The term “Smart Something” has been over used by a lot of corporations who want to sound trendy and showcase their capabilities to digitally transform their portfolio. Unfortunately, the The “Smart Something” does not respond to the challenges which companies need to face in taking advantage of digital technology, or IoT, as it’s commonly known.
I believe that the “Smart Something” (Smart Energy, Smart Industry, etc.) buzz words and trends have run their course.
The industry has already moved beyond this concept.
As Warren Buffet once said: “Only when the tide goes out do you discover who’s been swimming naked.”
The IoT is at its inflection point as I describe in ‘Digitize or Die‘ and corporations that market themselves as “IoT enablers” will now need to factually showcase their capabilities to deliver better Capex and/or Opex optimizations to their end customers.
Assessing the gap between the “Smart Something” marketing concepts and the reality
#1: Internal – Assess the digital denial level
A good way to assess if a corporation is “digital” and has successfully transformed itself and its portfolio is to listen not to its end users or customers but to its employees.
If you hear things like:
- We are too big to fail
- We have plenty of time
- We don’t need anyone
- This is just a passing fad
- We have been doing it this way for fifteen years
- We know our market, our customers, and our channels
- These technology trends don’t apply to our products
Then you can be convinced that this corporation is in Digital Denial and will face huge issues when the tide goes out. Unfortunately, it’s very common to attempt to convince and appease naive members that digital transformation trends such as the Internet of Things do not apply do their businesses. They prefer to believe that IoT is merely a buzz word or the newest fad. Watch out for these or other False IoT Beliefs.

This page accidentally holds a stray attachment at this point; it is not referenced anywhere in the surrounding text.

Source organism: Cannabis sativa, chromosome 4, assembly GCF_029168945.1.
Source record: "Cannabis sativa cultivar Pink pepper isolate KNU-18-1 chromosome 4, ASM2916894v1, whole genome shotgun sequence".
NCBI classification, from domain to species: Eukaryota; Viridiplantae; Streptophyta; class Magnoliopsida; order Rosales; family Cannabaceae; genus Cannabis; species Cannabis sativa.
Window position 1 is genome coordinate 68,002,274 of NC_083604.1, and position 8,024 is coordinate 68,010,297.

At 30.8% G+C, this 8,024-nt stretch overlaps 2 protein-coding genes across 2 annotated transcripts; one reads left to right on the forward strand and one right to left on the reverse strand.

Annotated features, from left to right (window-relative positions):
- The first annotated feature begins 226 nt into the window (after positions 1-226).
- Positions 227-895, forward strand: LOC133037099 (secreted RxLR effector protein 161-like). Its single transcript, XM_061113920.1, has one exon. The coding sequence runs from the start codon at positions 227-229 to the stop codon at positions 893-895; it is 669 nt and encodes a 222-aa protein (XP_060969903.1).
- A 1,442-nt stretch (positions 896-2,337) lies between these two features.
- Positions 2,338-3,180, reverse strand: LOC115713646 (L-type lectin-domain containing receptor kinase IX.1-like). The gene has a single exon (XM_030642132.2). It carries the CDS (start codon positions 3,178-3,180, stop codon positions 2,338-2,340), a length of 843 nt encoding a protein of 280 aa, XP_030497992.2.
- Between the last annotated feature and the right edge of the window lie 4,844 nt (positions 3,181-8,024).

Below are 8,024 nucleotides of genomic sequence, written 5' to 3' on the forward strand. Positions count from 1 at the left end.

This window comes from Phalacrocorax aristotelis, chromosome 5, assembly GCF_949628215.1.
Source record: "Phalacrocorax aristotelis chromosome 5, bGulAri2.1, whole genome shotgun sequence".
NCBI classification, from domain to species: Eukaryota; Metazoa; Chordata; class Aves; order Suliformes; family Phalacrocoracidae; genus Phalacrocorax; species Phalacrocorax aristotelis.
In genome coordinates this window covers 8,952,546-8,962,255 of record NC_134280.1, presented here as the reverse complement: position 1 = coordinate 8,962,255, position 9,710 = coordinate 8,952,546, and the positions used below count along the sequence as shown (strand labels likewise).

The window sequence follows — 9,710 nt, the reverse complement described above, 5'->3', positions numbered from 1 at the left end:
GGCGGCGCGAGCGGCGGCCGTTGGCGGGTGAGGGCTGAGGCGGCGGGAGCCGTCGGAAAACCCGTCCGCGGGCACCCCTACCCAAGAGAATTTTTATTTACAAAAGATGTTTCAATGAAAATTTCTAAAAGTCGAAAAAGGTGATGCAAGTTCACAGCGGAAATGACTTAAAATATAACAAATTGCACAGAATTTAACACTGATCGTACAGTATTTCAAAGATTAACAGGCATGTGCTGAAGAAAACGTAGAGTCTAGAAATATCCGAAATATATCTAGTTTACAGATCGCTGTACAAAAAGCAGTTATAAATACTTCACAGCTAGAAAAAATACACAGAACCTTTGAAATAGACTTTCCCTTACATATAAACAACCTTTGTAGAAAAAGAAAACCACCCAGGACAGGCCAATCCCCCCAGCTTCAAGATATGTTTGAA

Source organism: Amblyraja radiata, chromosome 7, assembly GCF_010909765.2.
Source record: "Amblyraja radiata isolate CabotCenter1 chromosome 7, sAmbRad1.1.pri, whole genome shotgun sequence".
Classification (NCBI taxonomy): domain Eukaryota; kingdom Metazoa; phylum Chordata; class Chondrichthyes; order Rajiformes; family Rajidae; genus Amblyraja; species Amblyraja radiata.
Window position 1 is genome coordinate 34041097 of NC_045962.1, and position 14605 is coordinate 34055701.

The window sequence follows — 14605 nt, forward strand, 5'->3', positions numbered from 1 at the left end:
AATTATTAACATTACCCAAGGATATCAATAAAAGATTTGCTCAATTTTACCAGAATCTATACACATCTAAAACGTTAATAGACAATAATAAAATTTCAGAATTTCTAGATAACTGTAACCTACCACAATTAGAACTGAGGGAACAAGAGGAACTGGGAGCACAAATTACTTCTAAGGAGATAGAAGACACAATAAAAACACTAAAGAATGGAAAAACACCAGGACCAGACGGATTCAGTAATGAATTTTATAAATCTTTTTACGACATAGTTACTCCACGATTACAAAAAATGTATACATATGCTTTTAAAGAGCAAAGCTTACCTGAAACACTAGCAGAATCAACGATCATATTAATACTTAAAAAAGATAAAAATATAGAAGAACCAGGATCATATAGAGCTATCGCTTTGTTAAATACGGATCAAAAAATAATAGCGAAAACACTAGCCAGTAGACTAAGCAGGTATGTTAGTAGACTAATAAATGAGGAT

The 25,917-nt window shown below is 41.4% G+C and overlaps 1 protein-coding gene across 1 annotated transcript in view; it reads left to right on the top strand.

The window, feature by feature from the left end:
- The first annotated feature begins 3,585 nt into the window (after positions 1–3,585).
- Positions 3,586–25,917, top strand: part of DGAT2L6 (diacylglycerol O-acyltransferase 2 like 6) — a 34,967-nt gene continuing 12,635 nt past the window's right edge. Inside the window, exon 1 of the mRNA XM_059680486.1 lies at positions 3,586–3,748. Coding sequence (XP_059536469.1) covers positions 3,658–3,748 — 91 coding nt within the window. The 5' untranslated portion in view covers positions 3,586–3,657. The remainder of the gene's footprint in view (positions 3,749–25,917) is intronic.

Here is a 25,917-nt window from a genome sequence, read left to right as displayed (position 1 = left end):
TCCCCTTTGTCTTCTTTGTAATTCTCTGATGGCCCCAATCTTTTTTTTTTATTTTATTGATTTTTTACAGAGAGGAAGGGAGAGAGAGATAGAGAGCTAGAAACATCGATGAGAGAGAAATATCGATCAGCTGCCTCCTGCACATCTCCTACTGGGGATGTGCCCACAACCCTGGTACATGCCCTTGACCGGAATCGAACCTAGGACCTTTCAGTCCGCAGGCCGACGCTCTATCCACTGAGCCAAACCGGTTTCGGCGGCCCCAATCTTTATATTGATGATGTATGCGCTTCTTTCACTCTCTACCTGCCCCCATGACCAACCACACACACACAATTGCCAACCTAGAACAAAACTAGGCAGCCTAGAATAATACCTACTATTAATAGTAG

#2: External – Assess the factual digital contribution
The way to assess if the “Smart Something” is just a digital rebranding or is a truly innovative game changer is to evaluate the difference between the IoT architectures’ contribution VS the contribution of its equivalent Analog architectures.
Digital contributions can be of various shapes such as:
- Financial: Capex, Opex
- Satisfaction: Customers, employees, partners and so forth
- Operations: reduction in lead time, evaluation of unhealthy stocks and so forth
“Smart Something” is transforming our industries’ business models
Vertical Business Models
Vertical business models, which postulate specialized devices targeted for specific environments, promise to change the way whole segments of the economy operate.
For example, one would think that an elevator has nothing to do with high tech and Internet of Things technologies. Connecting elevators and their components by itself brings no value, but unleashing the data that was inaccessible before opens new opportunities, new services, new business models, and more.
Connecting elevators could enable companies like Schindler Group, Kone, and Otis Elevator to have a more predictive approach on maintenance and therefore reduce unavailability time and raise end user satisfaction while at the same time increase their profitability by reducing curative maintenance interventions.
Horizontal Business Models